Emptying Logs Tables Reduces DB Size 355mb to 8 mb

Emptying Logs Tables Reduces DB Size 355mb to 8 mb.
Was struggling with db imports as phpmyadmin has a very low max upload file size.
I know we can tweak the php.ini file … but still was getting funny errors.
So emptied all the log tables and it reduced the db size dramatically.
Just a quick tip if anyone is havign size issues.

Hello @Robert_James
I can’t tell what your question is. Do you feel it’s unusual for the db to shrink if you delete the log files?
What were the funny errors you were getting? Did you also see malfunctions in the EMR performance?
I wonder if you looked at the log entries, would it tell you which processes were filling up the logs?
And if the system has been running for a long time maybe it’s just normal log contents.
Best- HT

Hi Htuck, my database had grown big in size, so it was a problem importing it into phpmyadmin without making changes to the php.ini file.

I was not getting any errors as such. No malfunction either of openemr.

I just shared my observation that log entries like so n so replied, edited a post, added a user etc these entries take a lot od database space which can be done with and thye wont affect the normal functioning of the software.

Also on second thoughts these log tables can be exported and saved separately and used later in future if the need arises.

I install opememr on my local host 1-2 times a day, altering, modifing files etc and seeing how it behaves. :slight_smile:


thanks for the clarification, I’m sure your observations will be useful to the community.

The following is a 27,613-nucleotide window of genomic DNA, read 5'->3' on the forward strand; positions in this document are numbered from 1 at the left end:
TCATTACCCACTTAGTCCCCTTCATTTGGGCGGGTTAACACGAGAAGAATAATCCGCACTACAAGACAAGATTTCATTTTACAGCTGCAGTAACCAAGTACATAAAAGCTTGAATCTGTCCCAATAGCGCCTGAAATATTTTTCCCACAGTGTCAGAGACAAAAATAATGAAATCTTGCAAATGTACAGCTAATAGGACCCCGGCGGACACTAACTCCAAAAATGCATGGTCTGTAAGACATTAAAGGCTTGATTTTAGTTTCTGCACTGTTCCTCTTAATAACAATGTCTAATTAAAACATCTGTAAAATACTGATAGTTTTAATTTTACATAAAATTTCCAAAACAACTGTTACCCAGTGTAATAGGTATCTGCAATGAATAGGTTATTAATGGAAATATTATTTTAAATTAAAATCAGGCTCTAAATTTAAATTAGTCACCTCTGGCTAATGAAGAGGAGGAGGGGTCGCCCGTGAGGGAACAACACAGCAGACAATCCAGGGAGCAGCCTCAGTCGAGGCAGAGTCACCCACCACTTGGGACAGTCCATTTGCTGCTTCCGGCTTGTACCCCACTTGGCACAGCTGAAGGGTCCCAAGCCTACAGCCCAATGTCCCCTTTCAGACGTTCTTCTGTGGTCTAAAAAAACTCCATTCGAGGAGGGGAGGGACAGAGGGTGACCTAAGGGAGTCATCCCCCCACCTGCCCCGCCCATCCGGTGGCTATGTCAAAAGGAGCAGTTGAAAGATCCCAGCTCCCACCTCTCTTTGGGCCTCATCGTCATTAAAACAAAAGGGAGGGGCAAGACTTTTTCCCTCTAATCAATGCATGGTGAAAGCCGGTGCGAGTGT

Best- Harley

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Keep in mind, that the logs are kept for a reason. If you truncate them and then need to find out in future who edited a patient’s chart and when, you won’t be able to without having those log records.
At least in the US, you are legally required to retain that log data for regulatory purposes, not sure exactly what laws apply in other parts of the world but I know the EU for sure has something similar.
A better plan is to regularly rotate and archive log data past a certain period, ( >6 months, > 12 months, or whatever). This of course is greatly complicated by DB encryption, but it still has to be done, on larger sites the log is useless if not managed because attempting to search will render the system unresponsive and the search will usually time out and fail anyway. Rotating the log data out to a different table, or better yet, to a separate database strictly for retaining logging information, is almost the only viable solution.

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Yes I fully agree… Log data is there for a reason.
We can export the log tables separately from time to time.
Or leave the logs intact all together.
All this was important till i didnt know how to edit the php.ini file safely. Now that i know how to do it and can upload sql file of any size via phpmyadmin or mysql command line, i wont be deleting the log data either. This was for my own clinic which has just started so not much legal data in there :slight_smile: